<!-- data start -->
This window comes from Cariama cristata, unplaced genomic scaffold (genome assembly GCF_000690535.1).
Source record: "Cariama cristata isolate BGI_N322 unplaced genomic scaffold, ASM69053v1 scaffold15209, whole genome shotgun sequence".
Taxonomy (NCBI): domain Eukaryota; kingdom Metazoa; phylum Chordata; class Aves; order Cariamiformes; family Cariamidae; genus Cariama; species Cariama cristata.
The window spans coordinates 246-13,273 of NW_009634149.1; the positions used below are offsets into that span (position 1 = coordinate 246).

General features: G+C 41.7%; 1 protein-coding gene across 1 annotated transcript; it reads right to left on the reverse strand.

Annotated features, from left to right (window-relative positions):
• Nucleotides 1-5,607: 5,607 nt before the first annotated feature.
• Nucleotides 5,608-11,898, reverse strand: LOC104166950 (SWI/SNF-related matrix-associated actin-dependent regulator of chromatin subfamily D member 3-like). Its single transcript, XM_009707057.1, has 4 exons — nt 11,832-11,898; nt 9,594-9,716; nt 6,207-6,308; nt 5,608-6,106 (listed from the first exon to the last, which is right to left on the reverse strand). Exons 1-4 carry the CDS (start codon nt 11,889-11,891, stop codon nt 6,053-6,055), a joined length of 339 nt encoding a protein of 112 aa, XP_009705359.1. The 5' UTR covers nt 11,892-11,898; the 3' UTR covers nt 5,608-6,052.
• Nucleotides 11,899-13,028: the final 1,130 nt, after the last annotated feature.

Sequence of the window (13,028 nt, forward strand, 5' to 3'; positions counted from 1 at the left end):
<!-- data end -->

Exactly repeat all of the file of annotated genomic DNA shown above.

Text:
This window comes from Cariama cristata, unplaced genomic scaffold (genome assembly GCF_000690535.1).
Source record: "Cariama cristata isolate BGI_N322 unplaced genomic scaffold, ASM69053v1 scaffold15209, whole genome shotgun sequence".
Taxonomy (NCBI): domain Eukaryota; kingdom Metazoa; phylum Chordata; class Aves; order Cariamiformes; family Cariamidae; genus Cariama; species Cariama cristata.
The window spans coordinates 246-13,273 of NW_009634149.1; the positions used below are offsets into that span (position 1 = coordinate 246).

General features: G+C 41.7%; 1 protein-coding gene across 1 annotated transcript; it reads right to left on the reverse strand.

Annotated features, from left to right (window-relative positions):
• Nucleotides 1-5,607: 5,607 nt before the first annotated feature.
• Nucleotides 5,608-11,898, reverse strand: LOC104166950 (SWI/SNF-related matrix-associated actin-dependent regulator of chromatin subfamily D member 3-like). Its single transcript, XM_009707057.1, has 4 exons — nt 11,832-11,898; nt 9,594-9,716; nt 6,207-6,308; nt 5,608-6,106 (listed from the first exon to the last, which is right to left on the reverse strand). Exons 1-4 carry the CDS (start codon nt 11,889-11,891, stop codon nt 6,053-6,055), a joined length of 339 nt encoding a protein of 112 aa, XP_009705359.1. The 5' UTR covers nt 11,892-11,898; the 3' UTR covers nt 5,608-6,052.
• Nucleotides 11,899-13,028: the final 1,130 nt, after the last annotated feature.

Sequence of the window (13,028 nt, forward strand, 5' to 3'; positions counted from 1 at the left end):